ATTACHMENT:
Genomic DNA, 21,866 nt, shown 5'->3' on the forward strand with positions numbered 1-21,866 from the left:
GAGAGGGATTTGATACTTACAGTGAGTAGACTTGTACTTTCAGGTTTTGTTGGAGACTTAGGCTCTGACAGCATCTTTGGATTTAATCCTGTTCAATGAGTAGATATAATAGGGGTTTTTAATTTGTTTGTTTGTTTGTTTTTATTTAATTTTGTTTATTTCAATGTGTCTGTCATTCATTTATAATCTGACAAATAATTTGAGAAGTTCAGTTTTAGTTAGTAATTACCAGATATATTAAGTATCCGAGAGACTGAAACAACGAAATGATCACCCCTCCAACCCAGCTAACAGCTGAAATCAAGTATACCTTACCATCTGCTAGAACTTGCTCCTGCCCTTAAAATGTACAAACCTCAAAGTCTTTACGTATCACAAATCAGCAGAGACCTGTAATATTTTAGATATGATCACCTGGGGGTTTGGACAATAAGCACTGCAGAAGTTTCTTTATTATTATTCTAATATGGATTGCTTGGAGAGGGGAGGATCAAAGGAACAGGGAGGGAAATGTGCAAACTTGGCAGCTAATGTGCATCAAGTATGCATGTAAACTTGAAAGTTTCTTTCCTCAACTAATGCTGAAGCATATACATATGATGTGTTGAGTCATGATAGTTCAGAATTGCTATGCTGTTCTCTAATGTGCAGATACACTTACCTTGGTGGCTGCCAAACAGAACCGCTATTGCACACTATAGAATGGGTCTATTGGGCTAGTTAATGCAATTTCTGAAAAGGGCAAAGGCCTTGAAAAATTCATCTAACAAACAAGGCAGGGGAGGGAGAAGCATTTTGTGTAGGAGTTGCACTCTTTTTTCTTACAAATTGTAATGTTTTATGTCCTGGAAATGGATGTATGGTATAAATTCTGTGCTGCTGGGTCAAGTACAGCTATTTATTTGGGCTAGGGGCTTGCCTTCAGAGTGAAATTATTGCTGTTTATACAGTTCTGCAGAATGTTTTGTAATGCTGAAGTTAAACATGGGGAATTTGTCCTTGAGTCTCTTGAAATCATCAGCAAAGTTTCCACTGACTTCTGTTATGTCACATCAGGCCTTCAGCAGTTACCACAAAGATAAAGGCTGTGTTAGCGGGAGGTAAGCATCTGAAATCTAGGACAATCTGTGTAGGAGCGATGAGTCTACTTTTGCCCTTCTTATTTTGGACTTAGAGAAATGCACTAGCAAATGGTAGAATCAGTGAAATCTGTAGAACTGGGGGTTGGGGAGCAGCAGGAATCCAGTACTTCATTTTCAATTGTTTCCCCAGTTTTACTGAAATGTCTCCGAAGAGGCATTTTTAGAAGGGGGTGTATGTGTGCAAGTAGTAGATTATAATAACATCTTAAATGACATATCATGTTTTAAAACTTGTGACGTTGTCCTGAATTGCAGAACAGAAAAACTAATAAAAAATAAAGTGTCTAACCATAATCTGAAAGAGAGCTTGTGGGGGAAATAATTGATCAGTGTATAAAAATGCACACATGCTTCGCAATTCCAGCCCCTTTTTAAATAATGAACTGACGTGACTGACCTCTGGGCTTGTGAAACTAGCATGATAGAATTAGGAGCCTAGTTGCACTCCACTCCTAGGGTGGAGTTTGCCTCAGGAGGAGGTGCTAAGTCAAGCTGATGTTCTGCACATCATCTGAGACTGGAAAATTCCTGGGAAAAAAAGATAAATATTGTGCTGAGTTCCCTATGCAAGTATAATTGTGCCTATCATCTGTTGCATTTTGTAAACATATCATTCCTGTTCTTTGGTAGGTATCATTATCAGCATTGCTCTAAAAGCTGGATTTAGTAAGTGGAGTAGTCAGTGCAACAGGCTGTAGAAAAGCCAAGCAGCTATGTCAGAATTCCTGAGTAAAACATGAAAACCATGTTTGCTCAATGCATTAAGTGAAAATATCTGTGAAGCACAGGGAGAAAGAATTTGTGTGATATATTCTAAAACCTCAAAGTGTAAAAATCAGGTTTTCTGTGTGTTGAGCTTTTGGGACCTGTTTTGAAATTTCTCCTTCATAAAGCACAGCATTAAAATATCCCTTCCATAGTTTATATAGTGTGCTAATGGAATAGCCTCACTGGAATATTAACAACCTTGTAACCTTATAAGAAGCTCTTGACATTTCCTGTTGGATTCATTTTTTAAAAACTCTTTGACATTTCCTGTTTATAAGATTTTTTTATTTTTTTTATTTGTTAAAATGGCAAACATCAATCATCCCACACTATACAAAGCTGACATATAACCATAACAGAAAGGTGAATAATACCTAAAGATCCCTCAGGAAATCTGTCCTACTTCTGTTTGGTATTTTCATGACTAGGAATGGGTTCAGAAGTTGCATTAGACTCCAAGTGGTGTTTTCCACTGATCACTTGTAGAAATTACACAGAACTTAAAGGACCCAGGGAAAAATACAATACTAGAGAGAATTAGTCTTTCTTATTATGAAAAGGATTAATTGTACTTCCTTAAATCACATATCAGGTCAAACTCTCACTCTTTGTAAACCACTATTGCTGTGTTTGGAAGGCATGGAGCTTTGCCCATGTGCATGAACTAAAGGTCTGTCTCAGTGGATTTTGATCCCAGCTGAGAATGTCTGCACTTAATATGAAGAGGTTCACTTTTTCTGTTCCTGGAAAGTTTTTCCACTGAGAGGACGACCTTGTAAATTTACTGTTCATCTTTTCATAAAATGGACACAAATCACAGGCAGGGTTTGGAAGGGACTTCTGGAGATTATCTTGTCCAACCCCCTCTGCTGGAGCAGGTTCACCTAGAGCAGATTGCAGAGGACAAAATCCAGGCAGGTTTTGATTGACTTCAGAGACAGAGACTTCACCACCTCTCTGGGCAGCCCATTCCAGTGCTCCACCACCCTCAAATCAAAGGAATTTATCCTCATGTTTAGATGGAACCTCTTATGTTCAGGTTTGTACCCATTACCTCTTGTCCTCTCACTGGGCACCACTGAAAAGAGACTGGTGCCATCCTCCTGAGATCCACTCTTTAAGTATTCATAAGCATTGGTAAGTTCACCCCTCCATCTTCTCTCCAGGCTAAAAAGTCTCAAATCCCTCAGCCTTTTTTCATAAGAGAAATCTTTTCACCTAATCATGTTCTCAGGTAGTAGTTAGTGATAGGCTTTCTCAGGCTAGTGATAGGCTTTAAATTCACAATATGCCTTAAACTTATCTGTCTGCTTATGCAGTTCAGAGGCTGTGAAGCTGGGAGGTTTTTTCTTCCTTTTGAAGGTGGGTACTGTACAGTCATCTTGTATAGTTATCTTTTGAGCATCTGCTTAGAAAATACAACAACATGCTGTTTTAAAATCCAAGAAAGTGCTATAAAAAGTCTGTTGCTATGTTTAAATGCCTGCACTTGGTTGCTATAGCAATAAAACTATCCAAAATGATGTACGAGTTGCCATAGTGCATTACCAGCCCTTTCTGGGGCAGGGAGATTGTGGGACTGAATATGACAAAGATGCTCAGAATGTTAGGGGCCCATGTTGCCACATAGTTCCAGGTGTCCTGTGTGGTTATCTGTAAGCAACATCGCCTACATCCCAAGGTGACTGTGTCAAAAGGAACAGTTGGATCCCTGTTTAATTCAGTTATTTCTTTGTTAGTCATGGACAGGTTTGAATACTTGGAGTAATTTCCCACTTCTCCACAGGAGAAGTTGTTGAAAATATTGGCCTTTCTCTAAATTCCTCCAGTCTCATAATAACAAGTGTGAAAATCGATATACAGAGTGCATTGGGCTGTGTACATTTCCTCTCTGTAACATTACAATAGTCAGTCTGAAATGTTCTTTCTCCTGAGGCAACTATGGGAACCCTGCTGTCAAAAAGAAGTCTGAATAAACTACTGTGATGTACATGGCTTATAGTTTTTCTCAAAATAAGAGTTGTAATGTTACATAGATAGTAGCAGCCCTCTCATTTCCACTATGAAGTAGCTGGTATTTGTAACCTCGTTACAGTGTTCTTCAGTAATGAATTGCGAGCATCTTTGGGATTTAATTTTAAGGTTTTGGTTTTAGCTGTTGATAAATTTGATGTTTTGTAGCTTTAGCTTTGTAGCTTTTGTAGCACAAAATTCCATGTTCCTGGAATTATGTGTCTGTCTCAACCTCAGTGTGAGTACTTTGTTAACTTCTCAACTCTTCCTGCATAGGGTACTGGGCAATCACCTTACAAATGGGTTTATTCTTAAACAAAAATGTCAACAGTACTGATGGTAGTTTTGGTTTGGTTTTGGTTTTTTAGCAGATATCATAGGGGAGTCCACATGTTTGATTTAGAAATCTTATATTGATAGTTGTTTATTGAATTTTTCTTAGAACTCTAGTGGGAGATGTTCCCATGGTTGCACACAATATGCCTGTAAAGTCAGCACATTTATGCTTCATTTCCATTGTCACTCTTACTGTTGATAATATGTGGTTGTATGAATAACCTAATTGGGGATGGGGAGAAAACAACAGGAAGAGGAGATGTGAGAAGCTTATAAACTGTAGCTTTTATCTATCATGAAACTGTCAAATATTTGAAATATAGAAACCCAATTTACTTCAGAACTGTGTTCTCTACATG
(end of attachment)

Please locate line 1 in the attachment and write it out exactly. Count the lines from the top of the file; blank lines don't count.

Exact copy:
Genomic DNA, 21,866 nt, shown 5'->3' on the forward strand with positions numbered 1-21,866 from the left: